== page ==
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The Malaysian Openstack storage conundrum

The Openstack blippings on my radar have ratcheted up this year. I have been asked to put together the IaaS design several times, either with the flavours of RedHat or Ubuntu, and it’s a good thing to see the Openstack interest level going up in the Malaysian IT scene. Coming into its 8th year, Openstack has become a mature platform but in the storage projects of Openstack, my observations tell me that these storage-related projects are not as well known as we speak.

I was one of the speakers at the Openstack Malaysia 8th Summit over a month ago. I started my talk with question – “Can anyone name the 4 Openstack storage projects?“. The response from the floor was “Swift, Cinder, Ceph and … (nobody knew the 4th one)” It took me by surprise when the floor almost univocally agreed that Ceph is one of the Openstack projects but we know that Ceph isn’t one. Ceph? An Openstack storage project?

Besides Swift, Cinder, there is Glance (depending on how you look at it) and the least known .. Manila.

I have also been following on many Openstack Malaysia discussions and discussion groups for a while. That Ceph response showed the lack of awareness and knowledge of the Openstack storage projects among the Malaysian IT crowd, and it was a difficult issue to tackle. The storage conundrum continues to perplex me because many whom I have spoken to seemed to avoid talking about storage and viewing it like a dark art or some voodoo thingy.

I view storage as the cornerstone of the 3 infrastructure pillars  – compute, network and storage – of Openstack or any software-defined infrastructure stack for that matter. So it is important to get an understanding the Openstack storage projects, especially Cinder.

Cinder is the abstraction layer that gives management and control to block storage beneath it. In a nutshell, it allows Openstack VMs and applications consume block storage in a consistent and secure way, regardless of the storage infrastructure or technology beneath it. This is achieved through the cinder-volume service which is a driver most storage vendors integrate with (as shown in the diagram below).

Diagram in slides is from Mirantis found at https://www.slideshare.net/mirantis/openstack-architecture-43160012

Diagram in slides is from Mirantis found at https://www.slideshare.net/mirantis/openstack-architecture-43160012

Cinder-volume together with cinder-api, and cinder-scheduler, form the Block Storage Services for Openstack. There is another service, cinder-backup which integrates with Openstack Swift but in my last check, this service is not as popular as cinder-volume, which is widely supported by many storage vendors with both Fibre Channel and iSCSi implementations, and in a few vendors, with NFS and SMB as well. Continue reading

Storage dinosaurs evolving too

[Preamble: I am a delegate of Storage Field Day 15 from Mar 7-9, 2018. My expenses, travel and accommodation are paid for by GestaltIT, the organizer and I am not obligated to blog or promote the technologies presented at this event. The content of this blog is of my own opinions and views]

I have been called a dinosaur. We storage networking professionals and storage technologists have been called dinosaurs. It wasn’t offensive or anything like that and I knew it was coming because the writing was on the wall, … or is it?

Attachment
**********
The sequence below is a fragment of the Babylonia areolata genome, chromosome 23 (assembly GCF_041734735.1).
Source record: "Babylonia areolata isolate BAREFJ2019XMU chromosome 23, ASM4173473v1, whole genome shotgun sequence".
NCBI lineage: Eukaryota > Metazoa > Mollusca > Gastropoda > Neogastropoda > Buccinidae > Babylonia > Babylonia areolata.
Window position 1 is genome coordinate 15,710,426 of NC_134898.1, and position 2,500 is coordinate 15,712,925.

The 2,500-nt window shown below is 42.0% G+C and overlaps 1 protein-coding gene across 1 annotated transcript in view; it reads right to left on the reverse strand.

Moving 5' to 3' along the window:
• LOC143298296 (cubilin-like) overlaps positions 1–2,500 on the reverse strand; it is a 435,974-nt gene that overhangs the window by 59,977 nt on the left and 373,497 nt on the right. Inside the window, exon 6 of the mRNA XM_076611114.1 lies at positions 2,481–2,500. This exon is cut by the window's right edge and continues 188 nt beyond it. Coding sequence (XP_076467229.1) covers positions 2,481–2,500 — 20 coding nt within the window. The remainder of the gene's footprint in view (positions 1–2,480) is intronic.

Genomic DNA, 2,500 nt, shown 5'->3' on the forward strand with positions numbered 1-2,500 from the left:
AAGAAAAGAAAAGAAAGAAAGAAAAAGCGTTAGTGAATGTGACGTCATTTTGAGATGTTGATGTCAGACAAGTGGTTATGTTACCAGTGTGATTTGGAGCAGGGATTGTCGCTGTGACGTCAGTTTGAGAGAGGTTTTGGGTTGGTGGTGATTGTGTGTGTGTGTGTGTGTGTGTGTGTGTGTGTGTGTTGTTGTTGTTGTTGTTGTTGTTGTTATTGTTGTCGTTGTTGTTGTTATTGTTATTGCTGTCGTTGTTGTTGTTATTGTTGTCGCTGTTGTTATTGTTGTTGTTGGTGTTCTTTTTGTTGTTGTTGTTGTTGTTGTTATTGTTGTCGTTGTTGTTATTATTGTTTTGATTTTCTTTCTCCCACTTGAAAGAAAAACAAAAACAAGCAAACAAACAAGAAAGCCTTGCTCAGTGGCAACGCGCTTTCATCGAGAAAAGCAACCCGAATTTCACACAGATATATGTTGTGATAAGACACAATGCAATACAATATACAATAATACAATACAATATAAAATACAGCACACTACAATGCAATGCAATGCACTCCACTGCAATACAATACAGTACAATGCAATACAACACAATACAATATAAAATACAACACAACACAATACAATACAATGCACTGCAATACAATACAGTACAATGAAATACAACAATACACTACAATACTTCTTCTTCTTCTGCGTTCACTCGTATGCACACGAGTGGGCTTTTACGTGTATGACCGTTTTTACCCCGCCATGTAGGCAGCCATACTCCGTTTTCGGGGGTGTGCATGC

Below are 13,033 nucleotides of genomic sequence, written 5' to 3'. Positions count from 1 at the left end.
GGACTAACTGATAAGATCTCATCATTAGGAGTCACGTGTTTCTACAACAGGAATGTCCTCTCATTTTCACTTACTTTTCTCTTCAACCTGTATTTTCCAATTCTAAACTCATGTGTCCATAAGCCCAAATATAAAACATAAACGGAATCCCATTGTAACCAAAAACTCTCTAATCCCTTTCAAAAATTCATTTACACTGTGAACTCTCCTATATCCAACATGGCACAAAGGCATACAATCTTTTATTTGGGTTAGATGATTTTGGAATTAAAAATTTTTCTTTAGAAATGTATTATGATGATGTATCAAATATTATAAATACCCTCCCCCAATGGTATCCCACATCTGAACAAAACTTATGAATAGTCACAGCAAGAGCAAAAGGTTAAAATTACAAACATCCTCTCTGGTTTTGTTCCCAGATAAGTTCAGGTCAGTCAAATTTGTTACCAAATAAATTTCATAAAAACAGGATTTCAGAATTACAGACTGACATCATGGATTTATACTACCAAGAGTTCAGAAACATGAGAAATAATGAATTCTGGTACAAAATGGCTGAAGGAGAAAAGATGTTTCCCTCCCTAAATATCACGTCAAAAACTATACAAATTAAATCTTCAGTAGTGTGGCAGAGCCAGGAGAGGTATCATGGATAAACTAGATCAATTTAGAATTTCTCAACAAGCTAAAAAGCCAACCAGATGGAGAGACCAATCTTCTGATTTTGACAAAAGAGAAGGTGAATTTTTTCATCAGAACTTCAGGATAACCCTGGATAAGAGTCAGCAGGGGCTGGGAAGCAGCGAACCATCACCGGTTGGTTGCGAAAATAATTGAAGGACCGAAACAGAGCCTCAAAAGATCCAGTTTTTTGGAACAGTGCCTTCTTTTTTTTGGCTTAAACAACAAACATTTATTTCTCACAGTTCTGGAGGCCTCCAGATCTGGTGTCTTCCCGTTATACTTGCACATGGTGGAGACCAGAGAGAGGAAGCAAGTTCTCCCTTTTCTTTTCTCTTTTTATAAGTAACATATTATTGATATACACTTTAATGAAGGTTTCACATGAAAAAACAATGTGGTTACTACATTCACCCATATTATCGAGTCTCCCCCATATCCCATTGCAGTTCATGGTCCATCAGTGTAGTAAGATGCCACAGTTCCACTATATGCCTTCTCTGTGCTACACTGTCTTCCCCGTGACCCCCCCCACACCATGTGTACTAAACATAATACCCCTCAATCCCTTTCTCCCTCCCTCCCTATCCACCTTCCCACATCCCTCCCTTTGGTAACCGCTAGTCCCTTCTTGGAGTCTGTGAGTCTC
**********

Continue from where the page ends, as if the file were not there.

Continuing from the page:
The cloud and the breakneck pace of all the technologies that came along have made us, the storage networking professionals, look like relics. The storage guys have been pigeonholed into a sunset segment of the IT industry. SAN and NAS, according to the non-practitioners, were no longer relevant. And cloud has clout (pun intended) us out of the park.

I don’t see us that way. I see that the Storage Dinosaurs are evolving as well, and our storage foundational knowledge and experience are more relevant that ever. And the greatest assets that we, the storage networking professionals, have is our deep understanding of data.

A little over a year ago, I changed the term Storage in my universe to Data Services Platform, and here was the blog I wrote. I blogged again just before the year 2018 began.

 

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Of Object Storage, Filesystems and Multi-Cloud

Data storage silos everywhere. The early clarion call was to eliminate IT data storage silos by moving to the cloud. Fast forward to the present. Data storage silos are still everywhere, but this time, they are in the clouds. I blogged about this.

Object Storage was all the rage when it first started. AWS, with its S3 (Simple Storage Service) offering, started the cloud storage frenzy. Highly available, globally distributed, simple to access, and fitted superbly into the entire AWS ecosystem. Quickly, a smorgasbord of S3-compatible, S3-like object-based storage emerged. OpenStack Swift, HDS HCP, EMC Atmos, Cleversafe (which became IBM SpectrumScale), Inktank Ceph (which became RedHat Ceph), Bycast (acquired by NetApp to be StorageGrid), Quantum Lattus, Amplidata, and many more. For a period of a few years prior, it looked to me that the popularity of object storage with an S3 compatible front has overtaken distributed file systems.

What’s not to like? Object storage are distributed, they are metadata rich (at a certain structural level), they are immutable (hence secure from a certain point of view), and some even claim self-healing (depending on data protection policies). But one thing that object storage rarely touted dominance was high performance I/O. There were some cases, but they were either fronted by a file system (eg. NFSv4.1 with pNFS extensions), or using some host-based, SAN-client agent (eg. StorNext or Intel Lustre). Object-based storage, in its native form, has not been positioned as high performance I/O storage.

A few weeks ago, I read an article from Storage Soup, Dave Raffo. When I read it, it felt oxymoronic. SwiftStack was just nominated as a visionary in the Gartner Magic Quadrant for Distributed File Systems and Object Storage. But according to Dave’s article, Swiftstack did not want to be “associated” with object storage that much, even though Swiftstack’s technology underpinning was all object storage. Strange.